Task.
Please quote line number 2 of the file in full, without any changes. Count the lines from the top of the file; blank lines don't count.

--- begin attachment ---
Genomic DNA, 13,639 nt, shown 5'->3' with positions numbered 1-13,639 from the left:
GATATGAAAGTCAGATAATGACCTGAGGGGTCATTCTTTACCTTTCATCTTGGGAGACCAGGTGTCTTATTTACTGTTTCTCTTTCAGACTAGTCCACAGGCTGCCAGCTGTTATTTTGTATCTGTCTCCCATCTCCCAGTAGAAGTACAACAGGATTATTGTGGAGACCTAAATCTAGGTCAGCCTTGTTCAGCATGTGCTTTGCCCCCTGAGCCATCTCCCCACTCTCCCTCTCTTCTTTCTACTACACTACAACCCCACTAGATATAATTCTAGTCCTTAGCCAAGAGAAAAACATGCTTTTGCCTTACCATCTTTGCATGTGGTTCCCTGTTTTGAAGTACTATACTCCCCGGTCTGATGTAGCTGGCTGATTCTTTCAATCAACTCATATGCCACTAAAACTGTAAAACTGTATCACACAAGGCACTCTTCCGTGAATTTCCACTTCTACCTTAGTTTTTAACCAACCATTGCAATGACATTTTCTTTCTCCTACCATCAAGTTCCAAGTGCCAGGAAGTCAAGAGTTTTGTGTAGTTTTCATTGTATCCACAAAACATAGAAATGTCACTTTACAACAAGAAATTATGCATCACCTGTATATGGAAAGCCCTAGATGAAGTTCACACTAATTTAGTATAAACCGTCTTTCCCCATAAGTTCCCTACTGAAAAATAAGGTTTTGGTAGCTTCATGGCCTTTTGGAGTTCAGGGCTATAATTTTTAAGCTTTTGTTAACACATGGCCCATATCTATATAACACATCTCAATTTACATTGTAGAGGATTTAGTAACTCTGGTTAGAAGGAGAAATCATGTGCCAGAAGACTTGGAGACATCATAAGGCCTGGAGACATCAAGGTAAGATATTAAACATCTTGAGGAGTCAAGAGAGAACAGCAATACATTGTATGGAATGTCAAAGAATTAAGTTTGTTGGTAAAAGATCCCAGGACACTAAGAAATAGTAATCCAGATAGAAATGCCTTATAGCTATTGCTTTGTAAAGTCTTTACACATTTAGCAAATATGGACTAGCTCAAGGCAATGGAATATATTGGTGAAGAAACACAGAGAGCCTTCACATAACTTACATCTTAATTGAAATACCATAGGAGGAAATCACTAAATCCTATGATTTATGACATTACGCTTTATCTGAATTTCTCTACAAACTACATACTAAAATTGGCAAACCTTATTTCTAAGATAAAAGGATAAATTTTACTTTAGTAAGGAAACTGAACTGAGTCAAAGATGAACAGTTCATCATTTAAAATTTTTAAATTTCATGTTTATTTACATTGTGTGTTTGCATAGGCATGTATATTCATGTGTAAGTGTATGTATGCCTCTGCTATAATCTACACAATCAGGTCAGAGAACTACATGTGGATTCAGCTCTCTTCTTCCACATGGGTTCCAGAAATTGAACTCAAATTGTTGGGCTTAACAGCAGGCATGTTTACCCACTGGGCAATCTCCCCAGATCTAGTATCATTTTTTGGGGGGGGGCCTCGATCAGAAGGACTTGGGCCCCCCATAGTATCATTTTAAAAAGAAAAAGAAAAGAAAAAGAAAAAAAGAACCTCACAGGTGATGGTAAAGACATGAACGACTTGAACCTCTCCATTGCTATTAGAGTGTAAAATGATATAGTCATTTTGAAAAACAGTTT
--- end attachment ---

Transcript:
GATATGAAAGTCAGATAATGACCTGAGGGGTCATTCTTTACCTTTCATCTTGGGAGACCAGGTGTCTTATTTACTGTTTCTCTTTCAGACTAGTCCACAGGCTGCCAGCTGTTATTTTGTATCTGTCTCCCATCTCCCAGTAGAAGTACAACAGGATTATTGTGGAGACCTAAATCTAGGTCAGCCTTGTTCAGCATGTGCTTTGCCCCCTGAGCCATCTCCCCACTCTCCCTCTCTTCTTTCTACTACACTACAACCCCACTAGATATAATTCTAGTCCTTAGCCAAGAGAAAAACATGCTTTTGCCTTACCATCTTTGCATGTGGTTCCCTGTTTTGAAGTACTATACTCCCCGGTCTGATGTAGCTGGCTGATTCTTTCAATCAACTCATATGCCACTAAAACTGTAAAACTGTATCACACAAGGCACTCTTCCGTGAATTTCCACTTCTACCTTAGTTTTTAACCAACCATTGCAATGACATTTTCTTTCTCCTACCATCAAGTTCCAAGTGCCAGGAAGTCAAGAGTTTTGTGTAGTTTTCATTGTATCCACAAAACATAGAAATGTCACTTTACAACAAGAAATTATGCATCACCTGTATATGGAAAGCCCTAGATGAAGTTCACACTAATTTAGTATAAACCGTCTTTCCCCATAAGTTCCCTACTGAAAAATAAGGTTTTGGTAGCTTCATGGCCTTTTGGAGTTCAGGGCTATAATTTTTAAGCTTTTGTTAACACATGGCCCATATCTATATAACACATCTCAATTTACATTGTAGAGGATTTAGTAACTCTGGTTAGAAGGAGAAATCATGTGCCAGAAGACTTGGAGACATCATAAGGCCTGGAGACATCAAGGTAAGATATTAAACATCTTGAGGAGTCAAGAGAGAACAGCAATACATTGTATGGAATGTCAAAGAATTAAGTTTGTTGGTAAAAGATCCCAGGACACTAAGAAATAGTAATCCAGATAGAAATGCCTTATAGCTATTGCTTTGTAAAGTCTTTACACATTTAGCAAATATGGACTAGCTCAAGGCAATGGAATATATTGGTGAAGAAACACAGAGAGCCTTCACATAACTTACATCTTAATTGAAATACCATAGGAGGAAATCACTAAATCCTATGATTTATGACATTACGCTTTATCTGAATTTCTCTACAAACTACATACTAAAATTGGCAAACCTTATTTCTAAGATAAAAGGATAAATTTTACTTTAGTAAGGAAACTGAACTGAGTCAAAGATGAACAGTTCATCATTTAAAATTTTTAAATTTCATGTTTATTTACATTGTGTGTTTGCATAGGCATGTATATTCATGTGTAAGTGTATGTATGCCTCTGCTATAATCTACACAATCAGGTCAGAGAACTACATGTGGATTCAGCTCTCTTCTTCCACATGGGTTCCAGAAATTGAACTCAAATTGTTGGGCTTAACAGCAGGCATGTTTACCCACTGGGCAATCTCCCCAGATCTAGTATCATTTTTTGGGGGGGGGCCTCGATCAGAAGGACTTGGGCCCCCCATAGTATCATTTTAAAAAGAAAAAGAAAAGAAAAAGAAAAAAAGAACCTCACAGGTGATGGTAAAGACATGAACGACTTGAACCTCTCCATTGCTATTAGAGTGTAAAATGATATAGTCATTTTGAAAAACAGTTT